This would allow the United States to field fresh fighter designs every decade, incorporating the latest design and aviation technologies into new airframes, and forcing oppositional forces to continuously adjust tactics and potentially even equipment in order to keep pace. These rapidly fielded designs wouldn’t have to last 50 years with new designs coming shortly thereafter, so the Air Force could save billions in sustainment costs across the fleet.
Rapidly fielding new fighter designs has become increasingly viable as digital design and testing technologies continue to mature. Designs can now be rigorously tested in a virtual environment, with other technologies like 3D printing being leveraged for real-world technology demonstrators, taking a process that used to take years and consolidating into a matter of mere months.
This dramatic shift in timeline would also allow for more variety in fighter designs, with firms constantly pitching and prototyping new aircraft in pursuit of the next fighter contract that’s tantalizingly just years away, instead of once or twice a century.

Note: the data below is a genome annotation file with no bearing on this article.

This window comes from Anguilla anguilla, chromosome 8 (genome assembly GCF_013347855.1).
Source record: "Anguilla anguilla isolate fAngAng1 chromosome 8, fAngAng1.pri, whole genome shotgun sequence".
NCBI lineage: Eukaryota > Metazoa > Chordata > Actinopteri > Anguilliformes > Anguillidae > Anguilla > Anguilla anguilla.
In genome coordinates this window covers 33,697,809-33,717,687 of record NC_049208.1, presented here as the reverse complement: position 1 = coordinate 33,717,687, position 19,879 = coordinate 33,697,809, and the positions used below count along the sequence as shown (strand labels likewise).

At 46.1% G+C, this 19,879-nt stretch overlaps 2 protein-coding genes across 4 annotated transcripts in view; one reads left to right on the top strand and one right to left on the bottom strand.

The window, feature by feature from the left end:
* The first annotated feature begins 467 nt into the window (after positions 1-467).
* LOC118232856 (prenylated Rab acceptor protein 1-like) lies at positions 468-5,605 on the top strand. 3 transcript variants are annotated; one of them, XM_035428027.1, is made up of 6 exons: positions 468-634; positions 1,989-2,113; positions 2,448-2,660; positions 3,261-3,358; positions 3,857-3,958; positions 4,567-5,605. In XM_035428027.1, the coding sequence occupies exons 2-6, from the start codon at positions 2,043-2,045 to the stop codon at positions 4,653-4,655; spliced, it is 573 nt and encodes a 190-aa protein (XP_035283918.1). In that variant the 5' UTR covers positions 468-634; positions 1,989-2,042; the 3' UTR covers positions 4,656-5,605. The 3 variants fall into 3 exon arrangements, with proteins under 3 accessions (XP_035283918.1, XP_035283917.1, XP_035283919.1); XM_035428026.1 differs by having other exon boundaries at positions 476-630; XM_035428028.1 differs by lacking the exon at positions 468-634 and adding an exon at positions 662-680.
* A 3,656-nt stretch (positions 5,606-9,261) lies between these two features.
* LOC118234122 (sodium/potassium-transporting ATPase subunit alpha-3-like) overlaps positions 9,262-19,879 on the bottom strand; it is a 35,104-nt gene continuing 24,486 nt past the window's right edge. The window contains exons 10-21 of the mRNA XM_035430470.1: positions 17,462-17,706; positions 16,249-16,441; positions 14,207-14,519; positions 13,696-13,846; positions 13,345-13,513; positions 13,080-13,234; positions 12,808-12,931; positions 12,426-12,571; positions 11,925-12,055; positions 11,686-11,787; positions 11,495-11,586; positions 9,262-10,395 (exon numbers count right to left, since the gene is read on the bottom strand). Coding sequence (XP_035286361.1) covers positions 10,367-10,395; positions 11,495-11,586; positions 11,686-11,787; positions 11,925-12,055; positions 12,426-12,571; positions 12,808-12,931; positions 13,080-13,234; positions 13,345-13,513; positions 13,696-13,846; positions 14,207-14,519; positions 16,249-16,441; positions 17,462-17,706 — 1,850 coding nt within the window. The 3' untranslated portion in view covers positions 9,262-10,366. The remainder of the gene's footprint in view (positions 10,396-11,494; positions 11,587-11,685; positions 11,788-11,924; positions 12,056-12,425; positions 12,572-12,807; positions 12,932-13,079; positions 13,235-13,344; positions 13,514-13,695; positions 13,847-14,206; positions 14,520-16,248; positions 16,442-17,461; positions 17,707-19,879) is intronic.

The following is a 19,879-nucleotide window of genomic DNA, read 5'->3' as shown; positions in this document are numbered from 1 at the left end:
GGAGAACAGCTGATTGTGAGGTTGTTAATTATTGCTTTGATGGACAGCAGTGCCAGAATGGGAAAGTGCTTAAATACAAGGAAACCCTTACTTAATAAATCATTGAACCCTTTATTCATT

Splitting contracts will open doors for smaller firms to compete to field the best possible new fighters
The Air Force’s next air superiority fighter that’s being developed under the NGAD program is already progressing very differently than the F-35, thanks to the decision to split its contract into three different competitions.
Unlike the F-35, with Lockheed Martin in control over every facet of the program, the Pentagon has separated the NGAD program into design, production, and sustainment contracts. That means one firm could design the aircraft, but another one may end up actually building them in production. And yet another may secure the sustainment contract needed to maintain these new jets.
That allows for much broader competition (few firms could design, mass-produce, and sustain a fleet of fighters, but many firms could very capably do just one of these three). It’s possible that America’s next air superiority fighter could be designed by Lockheed Martin, built by Northrop Grumman, and sustained by another firm like General Dynamics. This forces companies to not only offer the most capable designs, but also the most competitive approaches to production and maintaining them as well.